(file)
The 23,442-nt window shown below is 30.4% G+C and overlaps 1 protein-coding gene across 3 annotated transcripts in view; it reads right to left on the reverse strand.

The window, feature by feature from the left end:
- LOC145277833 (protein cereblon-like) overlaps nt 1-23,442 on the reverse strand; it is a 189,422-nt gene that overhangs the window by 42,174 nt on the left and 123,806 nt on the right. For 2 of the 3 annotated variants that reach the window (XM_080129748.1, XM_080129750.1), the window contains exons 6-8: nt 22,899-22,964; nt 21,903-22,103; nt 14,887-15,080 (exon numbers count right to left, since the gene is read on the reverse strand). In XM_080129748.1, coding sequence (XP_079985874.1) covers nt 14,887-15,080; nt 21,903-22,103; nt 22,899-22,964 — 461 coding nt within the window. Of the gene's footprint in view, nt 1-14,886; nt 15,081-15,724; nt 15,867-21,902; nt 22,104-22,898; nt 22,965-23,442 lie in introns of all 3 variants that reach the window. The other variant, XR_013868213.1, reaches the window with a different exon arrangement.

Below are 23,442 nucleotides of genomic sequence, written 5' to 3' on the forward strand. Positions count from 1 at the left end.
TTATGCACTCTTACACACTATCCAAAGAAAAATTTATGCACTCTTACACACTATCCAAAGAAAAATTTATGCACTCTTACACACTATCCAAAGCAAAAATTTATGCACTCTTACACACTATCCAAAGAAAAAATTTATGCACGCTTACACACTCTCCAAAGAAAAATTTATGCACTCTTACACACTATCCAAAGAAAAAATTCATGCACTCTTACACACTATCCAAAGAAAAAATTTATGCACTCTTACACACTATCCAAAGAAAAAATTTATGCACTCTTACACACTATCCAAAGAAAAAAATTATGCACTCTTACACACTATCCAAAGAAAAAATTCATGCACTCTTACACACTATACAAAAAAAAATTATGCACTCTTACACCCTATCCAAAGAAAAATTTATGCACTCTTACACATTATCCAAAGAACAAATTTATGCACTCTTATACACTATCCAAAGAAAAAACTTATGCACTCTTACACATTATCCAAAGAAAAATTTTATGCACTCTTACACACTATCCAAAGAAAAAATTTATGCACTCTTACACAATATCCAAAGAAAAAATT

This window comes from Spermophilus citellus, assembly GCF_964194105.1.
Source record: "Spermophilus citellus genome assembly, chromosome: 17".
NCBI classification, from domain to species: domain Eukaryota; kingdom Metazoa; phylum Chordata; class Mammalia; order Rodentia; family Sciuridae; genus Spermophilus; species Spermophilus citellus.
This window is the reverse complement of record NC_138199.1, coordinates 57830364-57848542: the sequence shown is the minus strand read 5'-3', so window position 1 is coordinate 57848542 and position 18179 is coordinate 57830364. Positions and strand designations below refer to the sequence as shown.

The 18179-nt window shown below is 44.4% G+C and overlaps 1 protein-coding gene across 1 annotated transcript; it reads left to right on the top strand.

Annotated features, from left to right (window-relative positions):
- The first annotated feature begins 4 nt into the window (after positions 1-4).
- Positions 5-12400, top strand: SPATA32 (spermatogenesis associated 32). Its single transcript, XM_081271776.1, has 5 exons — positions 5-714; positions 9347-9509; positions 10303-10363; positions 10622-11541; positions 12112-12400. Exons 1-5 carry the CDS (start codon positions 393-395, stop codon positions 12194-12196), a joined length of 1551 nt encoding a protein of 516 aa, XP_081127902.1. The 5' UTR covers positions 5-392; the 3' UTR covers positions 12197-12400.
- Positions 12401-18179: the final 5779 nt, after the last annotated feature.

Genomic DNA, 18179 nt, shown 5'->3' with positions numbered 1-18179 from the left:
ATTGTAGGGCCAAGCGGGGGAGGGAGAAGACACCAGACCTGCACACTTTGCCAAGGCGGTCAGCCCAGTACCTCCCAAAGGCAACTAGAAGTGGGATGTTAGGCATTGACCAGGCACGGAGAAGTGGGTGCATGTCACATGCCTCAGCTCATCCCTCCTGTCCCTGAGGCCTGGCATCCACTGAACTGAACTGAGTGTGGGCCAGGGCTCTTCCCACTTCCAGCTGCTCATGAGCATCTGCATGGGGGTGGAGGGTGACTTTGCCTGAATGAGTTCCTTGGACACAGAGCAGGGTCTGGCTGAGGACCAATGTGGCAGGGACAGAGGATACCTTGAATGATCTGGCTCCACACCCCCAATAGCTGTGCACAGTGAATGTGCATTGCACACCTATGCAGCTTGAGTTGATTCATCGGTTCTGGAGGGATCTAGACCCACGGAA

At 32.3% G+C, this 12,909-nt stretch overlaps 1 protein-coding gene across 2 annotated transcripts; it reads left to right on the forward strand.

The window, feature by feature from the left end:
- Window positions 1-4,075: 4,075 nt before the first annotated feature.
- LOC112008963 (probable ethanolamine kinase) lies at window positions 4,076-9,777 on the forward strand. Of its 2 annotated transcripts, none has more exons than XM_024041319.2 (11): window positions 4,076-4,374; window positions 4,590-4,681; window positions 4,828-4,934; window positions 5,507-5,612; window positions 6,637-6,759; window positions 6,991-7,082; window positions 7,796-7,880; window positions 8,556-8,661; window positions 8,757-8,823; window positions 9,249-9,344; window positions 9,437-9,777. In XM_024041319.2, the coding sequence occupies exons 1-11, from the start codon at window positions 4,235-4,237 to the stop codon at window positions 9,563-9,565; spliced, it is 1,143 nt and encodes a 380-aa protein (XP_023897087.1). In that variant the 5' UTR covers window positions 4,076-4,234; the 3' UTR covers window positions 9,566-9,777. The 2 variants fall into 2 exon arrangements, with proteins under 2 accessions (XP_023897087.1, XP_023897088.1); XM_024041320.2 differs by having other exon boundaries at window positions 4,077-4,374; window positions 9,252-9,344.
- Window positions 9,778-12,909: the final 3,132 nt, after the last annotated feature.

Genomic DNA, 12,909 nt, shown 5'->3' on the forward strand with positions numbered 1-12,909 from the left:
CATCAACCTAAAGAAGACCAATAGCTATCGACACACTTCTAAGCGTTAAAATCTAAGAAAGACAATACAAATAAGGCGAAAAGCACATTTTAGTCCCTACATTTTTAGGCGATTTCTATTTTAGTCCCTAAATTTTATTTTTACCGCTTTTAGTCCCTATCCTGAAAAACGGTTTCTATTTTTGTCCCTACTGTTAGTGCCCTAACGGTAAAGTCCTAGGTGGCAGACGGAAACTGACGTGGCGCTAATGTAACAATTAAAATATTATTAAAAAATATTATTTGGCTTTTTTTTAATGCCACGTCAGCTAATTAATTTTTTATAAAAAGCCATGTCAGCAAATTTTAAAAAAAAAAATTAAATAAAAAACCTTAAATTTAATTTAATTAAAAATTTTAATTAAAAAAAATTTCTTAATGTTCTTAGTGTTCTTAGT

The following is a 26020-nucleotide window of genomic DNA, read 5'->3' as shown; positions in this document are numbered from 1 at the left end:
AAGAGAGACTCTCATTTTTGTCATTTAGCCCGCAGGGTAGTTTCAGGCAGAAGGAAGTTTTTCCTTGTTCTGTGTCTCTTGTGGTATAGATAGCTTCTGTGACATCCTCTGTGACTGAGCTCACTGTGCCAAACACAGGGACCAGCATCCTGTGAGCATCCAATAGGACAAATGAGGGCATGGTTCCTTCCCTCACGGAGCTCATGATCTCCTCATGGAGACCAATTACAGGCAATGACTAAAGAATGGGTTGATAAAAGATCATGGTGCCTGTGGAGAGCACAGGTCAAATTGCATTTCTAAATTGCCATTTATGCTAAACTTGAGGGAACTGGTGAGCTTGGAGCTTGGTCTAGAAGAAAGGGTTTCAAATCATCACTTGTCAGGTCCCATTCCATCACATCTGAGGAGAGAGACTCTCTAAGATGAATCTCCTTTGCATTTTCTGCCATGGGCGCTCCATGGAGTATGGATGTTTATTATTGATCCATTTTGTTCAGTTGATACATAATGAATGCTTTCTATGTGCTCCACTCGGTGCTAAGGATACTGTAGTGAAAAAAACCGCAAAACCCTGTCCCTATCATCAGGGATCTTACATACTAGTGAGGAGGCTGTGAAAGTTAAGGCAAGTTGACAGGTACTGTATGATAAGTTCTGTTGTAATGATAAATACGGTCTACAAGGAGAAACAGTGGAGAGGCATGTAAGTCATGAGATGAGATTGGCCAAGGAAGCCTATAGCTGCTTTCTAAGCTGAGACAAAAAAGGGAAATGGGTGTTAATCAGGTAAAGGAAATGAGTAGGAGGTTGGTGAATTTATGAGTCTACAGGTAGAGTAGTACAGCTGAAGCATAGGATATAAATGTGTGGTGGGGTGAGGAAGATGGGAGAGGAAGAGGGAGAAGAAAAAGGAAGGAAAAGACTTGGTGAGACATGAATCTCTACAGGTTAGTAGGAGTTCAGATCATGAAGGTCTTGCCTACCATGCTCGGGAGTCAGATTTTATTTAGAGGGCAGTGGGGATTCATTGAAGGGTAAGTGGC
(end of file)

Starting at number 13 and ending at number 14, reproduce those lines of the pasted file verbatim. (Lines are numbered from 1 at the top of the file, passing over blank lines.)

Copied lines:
- Positions 5-12400, top strand: SPATA32 (spermatogenesis associated 32). Its single transcript, XM_081271776.1, has 5 exons — positions 5-714; positions 9347-9509; positions 10303-10363; positions 10622-11541; positions 12112-12400. Exons 1-5 carry the CDS (start codon positions 393-395, stop codon positions 12194-12196), a joined length of 1551 nt encoding a protein of 516 aa, XP_081127902.1. The 5' UTR covers positions 5-392; the 3' UTR covers positions 12197-12400.
- Positions 12401-18179: the final 5779 nt, after the last annotated feature.